Juvenile brown shrimp were collected on June 12, 2017 (Scientific research permit, SPR-0396-777, Texas Parks and Wildlife Department) from Gangs Bayou in Galveston Bay (on Sportsman Road, N 29.25549; W 94.91575), Texas, using hand nets and a 3-m bag seine of 0.6 cm mesh size. Shrimp were transported to a laboratory in Texas A&M University, College Station, Texas in 45-liter coolers supplied with portable air pumps. After 4–5 hours of water temperature equilibration (between transportation coolers and room temperature), active shrimp were selected for the fipronil experiment (weight 0.57 ± 0.008 g and total length 4.41 ± 0.03 cm) and imidacloprid experiment (weight 0.81 ± 0.01 g and total length 5.31 ± 0.03 cm). After equilibrating temperature, the shrimp were moved to larger plastic tanks of 53-liter filled with artificial brackish water made using Instant Ocean® Sea Salt and dechlorinated tap water. In this study, no vertebrate species, endangered or protected species was involved; no ethical approval was required under Texas A&M University Animal Use Protocol.
Shrimp were acclimated for 9 days to laboratory conditions. During the acclimation period, API® Bottom Feeder Shrimp Pellets were used to feed shrimp twice a day to maintain the nutritional requirements of shrimp  and to ensure the palatability and acceptability of the pellets by the shrimp. In order to remove excrement and remaining food, the acclimation tanks were cleaned and approximately 50% of their water was replaced on the daily basis. Water quality parameters of acclimation tanks were as follows: dissolved oxygen, 5.6 ± 0.42 mg/L; salinity, 15.50 ± 0.06‰; temperature, 24.53 ± 0.04 °C; and pH, 8.03 ± 0.06 for the fipronil experiment, and dissolved oxygen, 5.5 ± 0.66 mg/L; salinity, 15.73 ± 0.04‰; temperature, 24.43 ± 0.04 °C; and pH, 8.19 ± 0.01 for the imidacloprid experiment. We maintained controlled photoperiod of 12-h: 12-h light: dark cycle. After the acclimation period, shrimp were moved to aquariums used for experiment (S1A Fig).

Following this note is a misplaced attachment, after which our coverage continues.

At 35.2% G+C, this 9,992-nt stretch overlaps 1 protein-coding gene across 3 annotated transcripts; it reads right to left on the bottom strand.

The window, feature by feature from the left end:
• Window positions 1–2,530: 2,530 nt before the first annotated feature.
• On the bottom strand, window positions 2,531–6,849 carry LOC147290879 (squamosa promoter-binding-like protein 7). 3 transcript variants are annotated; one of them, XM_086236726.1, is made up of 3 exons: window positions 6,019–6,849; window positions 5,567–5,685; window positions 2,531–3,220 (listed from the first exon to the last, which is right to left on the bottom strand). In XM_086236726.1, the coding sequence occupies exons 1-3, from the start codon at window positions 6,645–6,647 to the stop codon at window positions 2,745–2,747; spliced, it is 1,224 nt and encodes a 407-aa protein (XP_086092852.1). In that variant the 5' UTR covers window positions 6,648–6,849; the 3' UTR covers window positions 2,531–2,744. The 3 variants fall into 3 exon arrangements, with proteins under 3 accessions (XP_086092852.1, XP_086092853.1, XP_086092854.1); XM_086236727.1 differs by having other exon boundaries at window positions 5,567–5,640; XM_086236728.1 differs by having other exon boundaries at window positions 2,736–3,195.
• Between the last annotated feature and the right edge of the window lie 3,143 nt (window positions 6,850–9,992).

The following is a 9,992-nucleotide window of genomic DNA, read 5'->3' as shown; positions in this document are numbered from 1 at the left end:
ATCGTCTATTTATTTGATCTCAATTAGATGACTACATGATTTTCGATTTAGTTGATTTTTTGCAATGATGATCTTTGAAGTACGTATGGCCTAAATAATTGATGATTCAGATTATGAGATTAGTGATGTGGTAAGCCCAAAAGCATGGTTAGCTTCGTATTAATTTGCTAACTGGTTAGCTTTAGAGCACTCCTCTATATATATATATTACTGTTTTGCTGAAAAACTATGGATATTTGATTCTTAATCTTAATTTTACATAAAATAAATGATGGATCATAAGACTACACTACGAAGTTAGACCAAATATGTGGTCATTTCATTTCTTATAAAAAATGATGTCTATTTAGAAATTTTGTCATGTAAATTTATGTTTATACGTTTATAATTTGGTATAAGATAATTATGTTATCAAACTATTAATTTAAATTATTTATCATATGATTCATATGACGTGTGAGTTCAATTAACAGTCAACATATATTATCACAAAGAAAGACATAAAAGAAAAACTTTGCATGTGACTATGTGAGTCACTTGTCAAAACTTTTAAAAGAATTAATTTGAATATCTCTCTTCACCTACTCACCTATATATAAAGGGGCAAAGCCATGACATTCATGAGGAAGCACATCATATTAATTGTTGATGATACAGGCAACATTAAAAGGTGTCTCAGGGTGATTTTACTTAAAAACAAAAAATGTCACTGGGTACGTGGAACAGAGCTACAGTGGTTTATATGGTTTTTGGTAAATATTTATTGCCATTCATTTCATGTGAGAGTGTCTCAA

Fipronil and imidacloprid experimental solutions
Both fipronil, purity limit ≥ 97% (HPLC), and imidacloprid, purity limit 99.5% (HPLC), were purchased from Fisher Scientific Co. L.L.C., PA, U.S. Based on previously reported concentrations in the environment in other studies (Table 1), six concentrations of fipronil (0.0, 0.005, 0.01, 0.1, 1.0, and 3.0 μg/L) and six concentrations of imidacloprid (0.0, 0.5, 1.0, 15.0, 34.5, 320.0 μg/L) were selected. Three replicates were used for each concentration (treatment).
For each experiment, test solutions of the six nominal concentrations were prepared by a series of dilutions, beginning with mixing a specific amount of the insecticide powder (0.1 g fipronil, and 0.01 g imidacloprid) in 1 liter of artificial brackish water to create a highly homogenized 100 mg/L fipronil suspension and 10 mg/L imidacloprid solution using a magnetic stirrer. For both experiments, the specific dilutions of the nominal concentrations are provided in S1 and S2 Tables. We prepared 21 liters of test solutions for each concentration used in both experiments to fill three aquariums (replicates) of seven liters each. Although the hydrolysis half-life of these compounds at 25°C is much greater than 48 hours, >100 days for fipronil  and >30 days for imidacloprid , 100% of test solutions were changed every other day to maintain the concentrations relatively constant during the experiment.